There are oncology surgeons throughout the country today using the techniques that Paul Sugarbaker, M.D., pioneered years ago.
While his brother, David Sugarbaker, M.D., is renowned for his work in Boston, Paul Sugarbaker has carved an equally impressive career in Washington, D.C., serving as the director of the Peritoneal Surface Malignancy Program at the Washington Cancer Institute.
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Paul Sugarbaker is considered one of the nation’s innovators and authorities on the treatment of peritoneal mesothelioma, a rare form of cancer that attacks the lining of the abdomen and is traced to asbestos exposure.
He has also been involved in the treatment of other rare diseases, such as abdominal sarcomas, peritoneal carcinomatosis and pseudomyxoma peritonei.
Sugarbaker is best known for his expertise in gastrointestinal oncology and colorectal cancer surgery, developing a multi-modal approach to the treatment of different cancers. His use of cytoreductive surgery, coupled with intraperitoneal chemotherapy, has become widespread because of the success he experienced.
The Sugarbaker Procedure, which is used in many specialty centers today, bears his name because he was the first to utilize the treatment more than a decade ago. It included cytoreductive surgery that was followed immediately by heated chemotherapy.
It became his signature treatment procedure for peritoneal mesothelioma and other abdominal cancers. Although its use was initially criticized as too radical, he promoted it openly as the best way to treat certain cancers.
The surgery involves removing the lining of the abdomen, then carefully examining all organs for traces of the cancer and meticulously removing the tumor cells.
After finishing the tumor removal, a heated chemotherapy solution is pumped into the abdomen and used to bathe the organs for up to 90 minutes before it is drained and the surgical incisions are closed. The entire procedure can last 10 hours.
It has been credited for extending the lives of numerous patients today. It is the biggest reason that peritoneal mesothelioma patients are living five years or more, and considerably longer then pleural mesothelioma patients.
His research has been widely published. His textbook on sarcoma surgery has been translated into five languages, and he has received international praise for his work.
Sugarbaker is the founding member of the International Society of Regional Cancer Therapy and a member of the editorial board for the European Journal of Surgical Oncology. He created the Foundation for Applied Research in Gastrointestinal Oncology.
On the topic of peritoneal mesothelioma, there is no bigger authority than Paul Sugarbaker, M.D., a director at the Washington Cancer Institute in Washington, D.C.
And on the topic of one day finding a cure for the disease, there is no hesitation or indecision on his part.
I think it can be cured. I’m convinced that it can be cured. There will be a cure. I don’t share the pessimism that some others have.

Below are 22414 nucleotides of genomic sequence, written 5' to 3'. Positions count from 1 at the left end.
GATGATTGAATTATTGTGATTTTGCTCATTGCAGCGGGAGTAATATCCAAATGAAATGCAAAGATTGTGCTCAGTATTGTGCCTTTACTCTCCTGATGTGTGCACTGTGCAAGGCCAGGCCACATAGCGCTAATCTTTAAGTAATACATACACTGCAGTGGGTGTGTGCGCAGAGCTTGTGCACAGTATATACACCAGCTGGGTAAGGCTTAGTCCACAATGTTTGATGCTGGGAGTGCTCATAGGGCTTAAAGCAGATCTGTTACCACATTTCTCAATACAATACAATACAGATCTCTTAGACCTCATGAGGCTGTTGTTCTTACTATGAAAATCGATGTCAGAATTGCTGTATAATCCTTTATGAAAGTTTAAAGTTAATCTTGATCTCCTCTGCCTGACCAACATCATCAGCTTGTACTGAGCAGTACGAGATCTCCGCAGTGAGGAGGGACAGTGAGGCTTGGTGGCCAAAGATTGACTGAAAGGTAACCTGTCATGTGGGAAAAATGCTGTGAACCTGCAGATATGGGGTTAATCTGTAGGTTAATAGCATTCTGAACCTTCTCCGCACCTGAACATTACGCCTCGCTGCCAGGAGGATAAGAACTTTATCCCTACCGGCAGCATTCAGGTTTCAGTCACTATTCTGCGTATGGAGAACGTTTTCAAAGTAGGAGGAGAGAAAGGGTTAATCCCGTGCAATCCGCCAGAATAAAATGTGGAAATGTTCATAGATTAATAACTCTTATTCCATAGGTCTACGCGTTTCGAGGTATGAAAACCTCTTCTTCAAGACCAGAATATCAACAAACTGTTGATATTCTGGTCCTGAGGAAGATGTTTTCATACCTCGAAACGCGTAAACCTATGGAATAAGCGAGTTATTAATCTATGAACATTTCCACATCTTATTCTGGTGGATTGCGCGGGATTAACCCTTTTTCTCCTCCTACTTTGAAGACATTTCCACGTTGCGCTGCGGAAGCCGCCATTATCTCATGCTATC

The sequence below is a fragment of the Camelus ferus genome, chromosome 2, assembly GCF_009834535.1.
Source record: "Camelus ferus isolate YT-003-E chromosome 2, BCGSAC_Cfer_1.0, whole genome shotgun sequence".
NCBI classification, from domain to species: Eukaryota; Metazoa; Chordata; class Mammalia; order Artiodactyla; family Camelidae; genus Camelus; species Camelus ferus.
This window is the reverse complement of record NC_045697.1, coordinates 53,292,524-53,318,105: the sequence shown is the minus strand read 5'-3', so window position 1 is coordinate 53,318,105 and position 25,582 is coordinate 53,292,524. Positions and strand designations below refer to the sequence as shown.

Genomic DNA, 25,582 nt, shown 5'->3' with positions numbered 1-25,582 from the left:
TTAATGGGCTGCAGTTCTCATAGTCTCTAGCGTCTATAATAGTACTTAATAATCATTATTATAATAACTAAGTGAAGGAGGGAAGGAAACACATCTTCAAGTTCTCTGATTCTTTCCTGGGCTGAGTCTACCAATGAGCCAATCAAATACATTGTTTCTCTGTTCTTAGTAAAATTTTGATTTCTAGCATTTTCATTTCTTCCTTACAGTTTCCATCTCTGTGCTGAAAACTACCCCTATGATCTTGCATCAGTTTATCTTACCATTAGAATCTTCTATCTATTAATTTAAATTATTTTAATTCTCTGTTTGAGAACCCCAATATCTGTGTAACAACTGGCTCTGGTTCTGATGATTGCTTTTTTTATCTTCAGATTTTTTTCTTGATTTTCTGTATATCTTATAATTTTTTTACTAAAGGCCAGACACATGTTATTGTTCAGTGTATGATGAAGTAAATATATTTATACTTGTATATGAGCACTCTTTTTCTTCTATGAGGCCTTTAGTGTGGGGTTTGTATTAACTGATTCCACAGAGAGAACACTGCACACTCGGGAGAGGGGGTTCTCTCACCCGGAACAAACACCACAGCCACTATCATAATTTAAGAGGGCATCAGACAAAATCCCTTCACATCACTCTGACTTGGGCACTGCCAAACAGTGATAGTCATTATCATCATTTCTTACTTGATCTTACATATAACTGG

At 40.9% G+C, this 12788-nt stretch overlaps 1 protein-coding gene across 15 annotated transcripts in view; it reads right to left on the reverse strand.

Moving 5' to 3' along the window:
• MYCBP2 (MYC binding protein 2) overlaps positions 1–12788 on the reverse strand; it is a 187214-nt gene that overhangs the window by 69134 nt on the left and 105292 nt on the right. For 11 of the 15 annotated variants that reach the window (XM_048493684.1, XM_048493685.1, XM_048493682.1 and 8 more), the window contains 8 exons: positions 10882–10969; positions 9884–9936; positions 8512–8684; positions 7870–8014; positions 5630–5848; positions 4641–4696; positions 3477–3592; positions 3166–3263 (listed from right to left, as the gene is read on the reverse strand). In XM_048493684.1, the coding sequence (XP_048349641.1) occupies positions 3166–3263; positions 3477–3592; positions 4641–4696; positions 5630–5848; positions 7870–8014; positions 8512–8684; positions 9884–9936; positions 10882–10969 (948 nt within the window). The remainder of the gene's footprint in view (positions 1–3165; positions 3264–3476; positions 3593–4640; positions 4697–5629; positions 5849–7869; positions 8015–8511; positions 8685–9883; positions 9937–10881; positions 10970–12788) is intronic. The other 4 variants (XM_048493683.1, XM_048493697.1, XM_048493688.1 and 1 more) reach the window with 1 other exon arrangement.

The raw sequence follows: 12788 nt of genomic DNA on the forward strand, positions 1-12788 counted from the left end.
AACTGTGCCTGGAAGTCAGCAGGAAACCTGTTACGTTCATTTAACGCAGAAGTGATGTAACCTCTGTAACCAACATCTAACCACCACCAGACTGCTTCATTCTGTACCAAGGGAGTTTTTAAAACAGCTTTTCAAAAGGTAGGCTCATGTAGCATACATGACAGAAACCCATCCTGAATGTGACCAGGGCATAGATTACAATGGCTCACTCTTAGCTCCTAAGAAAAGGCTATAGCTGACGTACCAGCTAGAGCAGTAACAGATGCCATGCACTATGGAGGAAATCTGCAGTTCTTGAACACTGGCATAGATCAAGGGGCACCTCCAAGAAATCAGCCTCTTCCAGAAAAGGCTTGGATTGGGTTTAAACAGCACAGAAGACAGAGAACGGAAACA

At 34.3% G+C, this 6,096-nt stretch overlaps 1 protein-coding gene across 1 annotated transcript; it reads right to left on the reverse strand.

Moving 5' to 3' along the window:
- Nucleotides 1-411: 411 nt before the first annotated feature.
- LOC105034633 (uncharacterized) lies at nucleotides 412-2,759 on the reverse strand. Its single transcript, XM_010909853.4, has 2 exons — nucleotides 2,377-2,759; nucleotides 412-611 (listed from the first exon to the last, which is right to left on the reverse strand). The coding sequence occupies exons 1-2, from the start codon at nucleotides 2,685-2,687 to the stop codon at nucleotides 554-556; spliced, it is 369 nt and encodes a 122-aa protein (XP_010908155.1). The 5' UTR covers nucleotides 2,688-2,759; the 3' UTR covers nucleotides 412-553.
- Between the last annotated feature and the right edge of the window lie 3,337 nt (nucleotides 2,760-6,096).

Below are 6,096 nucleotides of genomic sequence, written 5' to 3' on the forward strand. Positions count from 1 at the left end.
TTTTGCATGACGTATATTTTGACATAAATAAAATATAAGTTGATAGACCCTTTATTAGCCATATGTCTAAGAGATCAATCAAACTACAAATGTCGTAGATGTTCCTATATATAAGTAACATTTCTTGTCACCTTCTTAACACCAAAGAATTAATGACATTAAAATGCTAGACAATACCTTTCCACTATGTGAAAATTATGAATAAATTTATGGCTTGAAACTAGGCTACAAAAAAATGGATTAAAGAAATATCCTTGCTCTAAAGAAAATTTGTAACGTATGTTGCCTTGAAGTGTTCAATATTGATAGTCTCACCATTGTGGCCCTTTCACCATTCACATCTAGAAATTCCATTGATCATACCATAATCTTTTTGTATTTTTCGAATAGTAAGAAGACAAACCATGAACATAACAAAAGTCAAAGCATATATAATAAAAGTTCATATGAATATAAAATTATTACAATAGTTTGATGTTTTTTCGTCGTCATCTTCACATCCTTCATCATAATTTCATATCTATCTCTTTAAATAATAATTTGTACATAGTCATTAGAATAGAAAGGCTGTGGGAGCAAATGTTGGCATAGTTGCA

Sugarbaker has been studying different cancers for more than 30 years.
He is best known for his multi-modal approach to therapy, especially with peritoneal mesothelioma, which attacks the lining of the abdomen and has no known cure. It is usually caused by exposure to deadly asbestos fibers.
"I would pe we'll get to the point where patients will go home cancer free," he said. "And then just follow up with their oncologist.'
Sugarbaker has based his optimism on the gradual and most recent advancements in treatment, many of which he has helped pioneer. The cytoreductive surgery in combination with the perioperative intraperitoneal chemotherapy has been especially effective with the right patients.
The steps have been incremental over the last 20 years. There are five drugs that we use sequentially now in these patients with a reasonable number of adverse events. We do have terrific outcomes with most of the patients who we take to the operating room. The most satisfying thing is seeing people do well in the long run.
Sugarbaker admits that the key to his recent success is finding the right patients. History has shown him that younger is better and that women have a better chance than men.
"Patients who are young and strong, with a small volume of disease and a minimally aggressive disease, they have the best chance," he said. "I can't take care of all mesothelioma patients. We're selective. They don't get to us until we've reviewed their pathology, reviewed their history, reviewed their CT scans, found the ones we think can benefit. That's extremely important."
Sugarbaker has lectured extensively on the subject of mesothelioma. He has published more than 780 works. One of his textbooks on cancer has been translated into five languages.
And while he is adamant that a cure is coming, he doesn't give false hope. He rejected a recent suggestion that mesothelioma in the future could become something like diabetes, a manageable disease.
"I know the medical oncologists do that, but I don't like that comparison," he said. "That's false hope for many. Right now we have two young women in the hospital - both had minimally aggressive (mesothelioma) disease. They had the complete cytoreductive surgery and chemotherapy. And their prognosis after 10 years is 80 percent free of disease."
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